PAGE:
Working to your strengths When you’re exploring what’s out there, it helps to work with your strengths and preferences. The Job Explorer previously identified the styles that you’re likely to prefer working in, and it makes sense to work with those styles. Don’t feel that you’re limited to only working within your style though! If you scored highest in the Practical category, you might prefer to dive in and try new things. Practical experiences might be the most useful way for you to learn new skills and see if you like the areas you’re exploring. Try volunteering, teaching yourself some new skills or techniques – just have a go! If you scored highest in the Investigative category, you might prefer to do a lot of private research before you try anything practical. For Investigative people, online research is your friend! You might find that you can learn the most from researching trends, and you might find that online training is more your style than learning in a classroom setting. If you scored highest in the Creative category, you might find the idea of having a plan for exploring your options is too rigid. Feel free to go where the wind takes you! If you find an interesting tangent when you’re exploring your options, then dive in and learn more about it! Try out a new skill or way of learning and see if it works for you. You might also find that you prefer to get a group of friends together and try things out as a group, rather than going solo. If you scored highest in the Social category, you might find that you’ll have a better time exploring your options if you look for ways that give you more contact with other people. You could look into learning new skills or gaining new knowledge with a group of friends (why not get them to take the quiz too?) or perhaps join a club or society, where you can learn through interacting with other people. You might find that you get a lot out of volunteering, or that when you research your options you can get greater understanding by talking to people with relevant skills or experience than you could by just reading about it. If you scored highest in the Enterprising category, you might prefer to build your skills in a way that lets you see how much progress you’ve made. This can be as simple as tracking new knowledge, or doing more formal learning that has ‘grades’ or ‘levels’ to progress through. You might be interested in identifying the top people and companies in your field, and using their journeys as inspiration for your own. You may also enjoy exploring your options through talking to people who know about these areas or have relevant skills or experience, as this can give you a chance to get more detailed information and to have a real discussion. If you scored highest in the Organised category, you might prefer a methodical approach to exploring your options. Take the time to create a plan (and clear goals!) for how you’re going to approach things, and keep note of how your progress goes. You might also find that you feel more comfortable seeking out established clubs, societies or organisations, or people that can help you learn new skills, rather than trying to figure things out without much guidance. Figure 3: Working to your strengths.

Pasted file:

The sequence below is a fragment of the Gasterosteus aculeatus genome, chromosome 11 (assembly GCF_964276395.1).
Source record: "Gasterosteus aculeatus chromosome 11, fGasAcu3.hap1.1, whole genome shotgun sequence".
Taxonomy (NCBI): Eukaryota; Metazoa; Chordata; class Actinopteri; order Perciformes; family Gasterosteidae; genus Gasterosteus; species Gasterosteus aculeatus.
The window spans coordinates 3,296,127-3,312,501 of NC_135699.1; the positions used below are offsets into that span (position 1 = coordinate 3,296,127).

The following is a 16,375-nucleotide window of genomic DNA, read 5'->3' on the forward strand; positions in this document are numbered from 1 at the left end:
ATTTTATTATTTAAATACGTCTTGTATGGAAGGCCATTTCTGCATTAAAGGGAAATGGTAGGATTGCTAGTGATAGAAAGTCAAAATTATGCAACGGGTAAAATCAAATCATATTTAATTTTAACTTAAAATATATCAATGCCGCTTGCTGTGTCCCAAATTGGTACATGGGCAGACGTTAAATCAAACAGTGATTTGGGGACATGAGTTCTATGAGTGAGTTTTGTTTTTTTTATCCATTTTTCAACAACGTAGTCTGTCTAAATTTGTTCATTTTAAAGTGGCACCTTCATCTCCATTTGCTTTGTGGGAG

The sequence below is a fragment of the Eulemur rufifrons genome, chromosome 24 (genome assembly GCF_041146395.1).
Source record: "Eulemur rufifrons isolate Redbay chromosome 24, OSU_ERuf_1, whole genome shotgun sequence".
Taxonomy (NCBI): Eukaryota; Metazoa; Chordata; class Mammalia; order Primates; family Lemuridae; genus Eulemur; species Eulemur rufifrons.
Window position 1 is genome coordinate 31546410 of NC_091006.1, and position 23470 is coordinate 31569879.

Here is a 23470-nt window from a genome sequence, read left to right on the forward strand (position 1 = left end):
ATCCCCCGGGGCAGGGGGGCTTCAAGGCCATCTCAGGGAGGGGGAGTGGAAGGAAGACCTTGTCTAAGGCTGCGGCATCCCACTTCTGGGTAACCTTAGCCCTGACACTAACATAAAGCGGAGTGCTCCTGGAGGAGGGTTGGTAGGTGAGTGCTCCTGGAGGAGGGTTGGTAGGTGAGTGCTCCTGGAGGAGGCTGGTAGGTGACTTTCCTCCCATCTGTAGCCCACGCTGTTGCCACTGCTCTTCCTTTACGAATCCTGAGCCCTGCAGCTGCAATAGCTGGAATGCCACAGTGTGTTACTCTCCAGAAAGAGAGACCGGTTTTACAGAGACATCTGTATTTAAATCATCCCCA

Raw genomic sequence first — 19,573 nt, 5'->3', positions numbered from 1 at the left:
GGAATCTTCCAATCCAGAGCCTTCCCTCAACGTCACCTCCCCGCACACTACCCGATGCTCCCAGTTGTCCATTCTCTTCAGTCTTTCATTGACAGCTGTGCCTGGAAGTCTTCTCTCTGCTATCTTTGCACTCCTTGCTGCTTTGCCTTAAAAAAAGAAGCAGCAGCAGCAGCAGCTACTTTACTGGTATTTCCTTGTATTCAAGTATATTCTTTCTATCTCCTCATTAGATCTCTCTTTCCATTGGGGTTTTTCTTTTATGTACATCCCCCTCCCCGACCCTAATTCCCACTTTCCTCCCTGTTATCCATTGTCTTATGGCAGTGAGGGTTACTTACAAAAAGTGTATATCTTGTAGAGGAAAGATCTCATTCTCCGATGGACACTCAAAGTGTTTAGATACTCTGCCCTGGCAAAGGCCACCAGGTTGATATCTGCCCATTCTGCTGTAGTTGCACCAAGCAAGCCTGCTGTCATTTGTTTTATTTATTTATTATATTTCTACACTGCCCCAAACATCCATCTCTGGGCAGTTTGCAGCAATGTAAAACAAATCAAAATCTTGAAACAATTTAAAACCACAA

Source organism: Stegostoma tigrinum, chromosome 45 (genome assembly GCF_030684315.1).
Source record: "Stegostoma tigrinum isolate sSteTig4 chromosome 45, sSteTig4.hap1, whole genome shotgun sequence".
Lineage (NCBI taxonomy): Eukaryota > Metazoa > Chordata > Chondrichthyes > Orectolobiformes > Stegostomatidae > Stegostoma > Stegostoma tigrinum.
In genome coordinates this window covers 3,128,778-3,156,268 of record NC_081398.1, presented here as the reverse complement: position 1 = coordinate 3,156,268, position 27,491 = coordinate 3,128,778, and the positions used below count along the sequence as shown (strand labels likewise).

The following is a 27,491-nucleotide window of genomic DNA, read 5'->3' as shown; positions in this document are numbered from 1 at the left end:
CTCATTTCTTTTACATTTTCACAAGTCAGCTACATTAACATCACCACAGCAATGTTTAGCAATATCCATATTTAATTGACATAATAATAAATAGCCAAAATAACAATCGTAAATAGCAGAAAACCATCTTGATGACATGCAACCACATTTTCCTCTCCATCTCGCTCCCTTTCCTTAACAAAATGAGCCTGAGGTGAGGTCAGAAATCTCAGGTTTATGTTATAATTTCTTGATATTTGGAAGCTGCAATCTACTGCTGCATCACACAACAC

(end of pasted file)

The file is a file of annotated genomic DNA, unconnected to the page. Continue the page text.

- Students to brainstorm ways that they could find out more about:
- the skills and experience needed for the jobs they are interested in; and
- the ways that students could gain these skills and experiences.
Part B: Sharing Ideas and Picking a Strategy
Each group to share their ideas with the class. One student from each group to present their ideas. Teacher to record ideas on the board.
Teacher explanation: There are many different ways for exploring more about the jobs that we’re interested in. For example: focus on strategies that were aligned with the different types of working preferences you might have (Practical, Investigative, Creative, Social, Enterprising and Organised), and then look at strategies beyond those styles as well.
Did anyone find that they have used any of these strategies before when you were trying to find out information or learn something new? How about when you’re studying?
Did anyone find that a strategy that one of the other groups came up with is one you’d like to try?
Students to identify one strategy from their own group, and one strategy from the other groups that they think will be useful and write it down.
Possible extension: students attempt one of the strategies discussed in class and then share what they found with the class.